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Feb 9th 2011 1:59PM Rich,
Once again your full of Sh#t, all firebrick tend to crack with the heat of the fire directly on them in the firepit, since this is the hottest point of the fire. But from cleaning fireplaces for 21 years I run into cracked bricks far and inbetween. Thats why IRC 2006 requires fireboxes to be built with firebrick with a minimum thickness of 2 inches. And the smoke chambers only have to be built with solid bricks with a minimum thickness of 8 inches. This is because obvisouly the firebox is closest to the fire, and the smoke chamber doesn't get the heat a firebox endures. Even after inspecting chimneys that experienced chimney fires with temperatures reaching the 1100 to 2500 degrees I've only found very few brick structures with failed bricks. So do the public a favor and stick to building fireplaces and keep your uninformed opinions to yourself.
Feb 9th 2011 1:49PM Rich,
Master builder maybe but very uninformed totally, for your records pine has been and still is tested and found to be no more dangerous than other hard woods. When seasoned pine burns its true it does burn hotter more quickly than oak which tends to burn slower but the construction if done properly will not deteriorate more quickly for pine than for oak. Actually seasoned pine produces less creosote than oak, due to the shorter burn period and hotter burn.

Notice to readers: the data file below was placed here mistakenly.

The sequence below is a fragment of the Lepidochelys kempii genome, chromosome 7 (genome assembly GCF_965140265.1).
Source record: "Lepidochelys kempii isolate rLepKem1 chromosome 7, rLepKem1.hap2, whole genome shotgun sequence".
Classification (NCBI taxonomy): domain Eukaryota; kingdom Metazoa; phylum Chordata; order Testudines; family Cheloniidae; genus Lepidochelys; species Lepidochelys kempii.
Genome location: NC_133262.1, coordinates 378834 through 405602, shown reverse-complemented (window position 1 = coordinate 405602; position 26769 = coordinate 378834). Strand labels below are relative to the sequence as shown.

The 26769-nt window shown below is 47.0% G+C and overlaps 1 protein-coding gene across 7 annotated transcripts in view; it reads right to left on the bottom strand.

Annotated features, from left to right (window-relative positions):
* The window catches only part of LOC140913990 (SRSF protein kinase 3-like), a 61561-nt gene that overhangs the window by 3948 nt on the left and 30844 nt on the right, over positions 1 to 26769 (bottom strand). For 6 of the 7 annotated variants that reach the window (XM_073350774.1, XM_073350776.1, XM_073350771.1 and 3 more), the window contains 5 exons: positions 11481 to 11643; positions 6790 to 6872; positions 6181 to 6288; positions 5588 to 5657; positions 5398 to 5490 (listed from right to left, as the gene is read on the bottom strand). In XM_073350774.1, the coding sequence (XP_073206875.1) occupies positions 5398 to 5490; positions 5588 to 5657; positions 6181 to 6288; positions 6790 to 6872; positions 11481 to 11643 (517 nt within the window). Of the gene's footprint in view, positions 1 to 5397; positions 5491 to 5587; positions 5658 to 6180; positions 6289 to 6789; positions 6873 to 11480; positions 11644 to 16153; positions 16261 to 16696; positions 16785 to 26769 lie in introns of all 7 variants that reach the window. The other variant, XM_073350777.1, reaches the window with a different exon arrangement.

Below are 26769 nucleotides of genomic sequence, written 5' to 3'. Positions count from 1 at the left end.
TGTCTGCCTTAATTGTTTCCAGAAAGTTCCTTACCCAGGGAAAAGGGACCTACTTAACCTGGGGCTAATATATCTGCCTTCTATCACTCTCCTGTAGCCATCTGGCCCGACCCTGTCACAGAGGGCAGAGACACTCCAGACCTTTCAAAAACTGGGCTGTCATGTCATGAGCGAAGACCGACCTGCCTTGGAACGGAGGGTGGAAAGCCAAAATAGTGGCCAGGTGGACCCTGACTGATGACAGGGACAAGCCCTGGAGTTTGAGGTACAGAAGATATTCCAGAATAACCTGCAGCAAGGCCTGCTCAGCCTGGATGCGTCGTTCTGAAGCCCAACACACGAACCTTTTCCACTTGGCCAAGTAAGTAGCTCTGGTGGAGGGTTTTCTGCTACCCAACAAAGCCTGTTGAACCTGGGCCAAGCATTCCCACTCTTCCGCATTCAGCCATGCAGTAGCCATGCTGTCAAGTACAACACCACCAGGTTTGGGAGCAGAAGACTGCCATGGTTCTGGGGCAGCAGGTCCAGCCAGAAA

Any unseasoned wood is bad for your system but if your using well seasoned wood you can burn anything.
And your comments about chimney sweeps not being qualified for repairs is all wet, I have been in the business for 21 years and can find only 1 out of every 10 fireplaces i inspect that were built properly. There are more butchers out there building chimneys and fireplaces verses incompetant chimney sweeps.
I'll put my knowledge of construction practices up against your "Master Builder" knowledges any day.